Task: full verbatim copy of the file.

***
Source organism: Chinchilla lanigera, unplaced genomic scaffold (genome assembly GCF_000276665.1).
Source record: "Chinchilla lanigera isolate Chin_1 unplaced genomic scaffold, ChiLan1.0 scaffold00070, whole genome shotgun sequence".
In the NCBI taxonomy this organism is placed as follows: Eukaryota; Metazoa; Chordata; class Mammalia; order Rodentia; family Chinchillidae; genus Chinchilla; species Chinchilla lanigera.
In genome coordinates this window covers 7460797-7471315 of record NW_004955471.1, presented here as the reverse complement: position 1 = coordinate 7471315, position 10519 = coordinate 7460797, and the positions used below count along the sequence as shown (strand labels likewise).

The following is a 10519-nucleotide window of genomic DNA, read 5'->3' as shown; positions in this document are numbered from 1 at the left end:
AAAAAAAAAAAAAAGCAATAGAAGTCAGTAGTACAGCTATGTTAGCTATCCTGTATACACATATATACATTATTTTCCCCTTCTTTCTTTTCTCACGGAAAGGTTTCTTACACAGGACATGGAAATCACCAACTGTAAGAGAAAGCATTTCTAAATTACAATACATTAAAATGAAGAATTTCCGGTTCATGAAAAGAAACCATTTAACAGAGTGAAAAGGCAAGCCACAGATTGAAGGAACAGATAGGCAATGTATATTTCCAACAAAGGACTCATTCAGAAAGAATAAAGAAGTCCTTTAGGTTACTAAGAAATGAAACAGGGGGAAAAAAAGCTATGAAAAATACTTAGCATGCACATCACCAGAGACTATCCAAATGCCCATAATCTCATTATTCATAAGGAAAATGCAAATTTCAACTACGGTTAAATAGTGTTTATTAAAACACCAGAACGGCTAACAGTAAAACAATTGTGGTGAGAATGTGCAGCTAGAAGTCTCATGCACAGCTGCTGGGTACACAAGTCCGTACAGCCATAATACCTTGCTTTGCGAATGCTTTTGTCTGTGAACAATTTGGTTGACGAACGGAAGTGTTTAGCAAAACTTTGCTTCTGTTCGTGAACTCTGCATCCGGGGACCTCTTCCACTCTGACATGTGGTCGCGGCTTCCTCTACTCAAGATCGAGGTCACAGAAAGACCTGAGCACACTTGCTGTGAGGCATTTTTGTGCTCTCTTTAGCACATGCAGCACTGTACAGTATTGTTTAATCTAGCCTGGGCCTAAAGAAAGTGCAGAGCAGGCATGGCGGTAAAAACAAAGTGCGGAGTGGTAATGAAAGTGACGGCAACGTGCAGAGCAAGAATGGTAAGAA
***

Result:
Source organism: Chinchilla lanigera, unplaced genomic scaffold (genome assembly GCF_000276665.1).
Source record: "Chinchilla lanigera isolate Chin_1 unplaced genomic scaffold, ChiLan1.0 scaffold00070, whole genome shotgun sequence".
In the NCBI taxonomy this organism is placed as follows: Eukaryota; Metazoa; Chordata; class Mammalia; order Rodentia; family Chinchillidae; genus Chinchilla; species Chinchilla lanigera.
In genome coordinates this window covers 7460797-7471315 of record NW_004955471.1, presented here as the reverse complement: position 1 = coordinate 7471315, position 10519 = coordinate 7460797, and the positions used below count along the sequence as shown (strand labels likewise).

The following is a 10519-nucleotide window of genomic DNA, read 5'->3' as shown; positions in this document are numbered from 1 at the left end:
AAAAAAAAAAAAAAGCAATAGAAGTCAGTAGTACAGCTATGTTAGCTATCCTGTATACACATATATACATTATTTTCCCCTTCTTTCTTTTCTCACGGAAAGGTTTCTTACACAGGACATGGAAATCACCAACTGTAAGAGAAAGCATTTCTAAATTACAATACATTAAAATGAAGAATTTCCGGTTCATGAAAAGAAACCATTTAACAGAGTGAAAAGGCAAGCCACAGATTGAAGGAACAGATAGGCAATGTATATTTCCAACAAAGGACTCATTCAGAAAGAATAAAGAAGTCCTTTAGGTTACTAAGAAATGAAACAGGGGGAAAAAAAGCTATGAAAAATACTTAGCATGCACATCACCAGAGACTATCCAAATGCCCATAATCTCATTATTCATAAGGAAAATGCAAATTTCAACTACGGTTAAATAGTGTTTATTAAAACACCAGAACGGCTAACAGTAAAACAATTGTGGTGAGAATGTGCAGCTAGAAGTCTCATGCACAGCTGCTGGGTACACAAGTCCGTACAGCCATAATACCTTGCTTTGCGAATGCTTTTGTCTGTGAACAATTTGGTTGACGAACGGAAGTGTTTAGCAAAACTTTGCTTCTGTTCGTGAACTCTGCATCCGGGGACCTCTTCCACTCTGACATGTGGTCGCGGCTTCCTCTACTCAAGATCGAGGTCACAGAAAGACCTGAGCACACTTGCTGTGAGGCATTTTTGTGCTCTCTTTAGCACATGCAGCACTGTACAGTATTGTTTAATCTAGCCTGGGCCTAAAGAAAGTGCAGAGCAGGCATGGCGGTAAAAACAAAGTGCGGAGTGGTAATGAAAGTGACGGCAACGTGCAGAGCAAGAATGGTAAGAA